The article considers what arbitrary law-making is and what may count as arbitrary law-making in the field of migration policy. It contributes to the discussion of arbitrary law-making in relation to migration policy in two ways. First, it offers an analysis of arbitrariness, pointing out that rhetorical definitions abound – perhaps not surprisingly, given that migration is a highly-contested policy area – and argues for why transposing a conception developed in ethical theory to the law has hig…Read more
  •  1
    This case study considers Internet exchange points as an example of governance processes in action. Internet exchange points are the points of connection between different Internet networks, which enable different networks to exchange traffic at a shared facility without cost to either party through a process known as “peering”. Three different IXP governance models representing large and influential IXPs are compared: the DE-CIX in Frankfurt, CAIX in Cairo, and KIXP in Nairobi. DE-CIX, the larg…Read more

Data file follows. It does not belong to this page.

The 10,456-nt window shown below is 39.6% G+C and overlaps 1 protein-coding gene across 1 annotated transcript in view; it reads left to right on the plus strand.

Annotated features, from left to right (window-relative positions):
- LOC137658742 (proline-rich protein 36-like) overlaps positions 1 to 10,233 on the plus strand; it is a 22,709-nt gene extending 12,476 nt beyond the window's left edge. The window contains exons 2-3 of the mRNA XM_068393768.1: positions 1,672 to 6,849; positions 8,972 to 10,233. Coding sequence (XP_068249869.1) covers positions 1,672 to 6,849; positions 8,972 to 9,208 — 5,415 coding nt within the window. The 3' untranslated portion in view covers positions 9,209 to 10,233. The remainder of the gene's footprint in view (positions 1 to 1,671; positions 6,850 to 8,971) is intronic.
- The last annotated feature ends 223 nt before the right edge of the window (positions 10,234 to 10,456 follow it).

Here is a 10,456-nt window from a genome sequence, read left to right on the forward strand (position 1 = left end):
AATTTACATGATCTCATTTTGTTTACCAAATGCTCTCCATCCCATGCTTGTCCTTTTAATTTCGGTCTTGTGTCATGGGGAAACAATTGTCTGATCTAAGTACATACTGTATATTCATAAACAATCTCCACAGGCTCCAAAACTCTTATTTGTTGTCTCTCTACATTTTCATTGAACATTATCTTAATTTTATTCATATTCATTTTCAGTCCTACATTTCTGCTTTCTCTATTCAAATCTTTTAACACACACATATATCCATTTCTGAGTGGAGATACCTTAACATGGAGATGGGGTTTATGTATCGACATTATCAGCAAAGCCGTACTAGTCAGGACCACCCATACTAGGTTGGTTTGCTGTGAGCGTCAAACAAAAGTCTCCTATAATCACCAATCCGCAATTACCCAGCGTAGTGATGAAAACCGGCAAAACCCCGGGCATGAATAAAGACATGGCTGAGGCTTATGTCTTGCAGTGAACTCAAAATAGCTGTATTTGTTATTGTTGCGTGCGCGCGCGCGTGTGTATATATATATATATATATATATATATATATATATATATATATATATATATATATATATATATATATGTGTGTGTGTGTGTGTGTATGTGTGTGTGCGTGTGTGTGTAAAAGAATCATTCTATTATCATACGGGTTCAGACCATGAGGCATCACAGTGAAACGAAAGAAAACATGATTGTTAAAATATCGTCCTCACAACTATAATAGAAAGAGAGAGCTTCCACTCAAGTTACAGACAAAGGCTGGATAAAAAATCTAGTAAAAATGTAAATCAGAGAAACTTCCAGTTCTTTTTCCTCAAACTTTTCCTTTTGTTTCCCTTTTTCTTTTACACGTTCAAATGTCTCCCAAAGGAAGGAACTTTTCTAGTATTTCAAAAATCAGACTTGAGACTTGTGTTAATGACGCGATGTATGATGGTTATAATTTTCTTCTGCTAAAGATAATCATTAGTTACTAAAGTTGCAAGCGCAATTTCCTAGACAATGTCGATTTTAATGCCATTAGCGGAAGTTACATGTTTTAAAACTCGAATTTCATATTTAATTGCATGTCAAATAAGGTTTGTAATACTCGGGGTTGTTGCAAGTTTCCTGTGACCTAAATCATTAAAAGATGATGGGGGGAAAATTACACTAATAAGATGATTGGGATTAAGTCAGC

•  1
    The Justice of Others
    Etikk I Praksis - Nordic Journal of Applied Ethics 2 1-7. 2020.
    The special issue covers both fronts by presenting a conceptual analysis of arbitrary law-making that sets out to typify its various meanings, along an empirical account of its actual functioning in legal and political practice. As arbitrariness becomes a pressing concern for lawyers, politicians and scholars attempting to grasp the discretionary powers of judicial and administrative authorities vis-a-vis legal subjects, its social impact as well as its political consequences must be taken into …Read more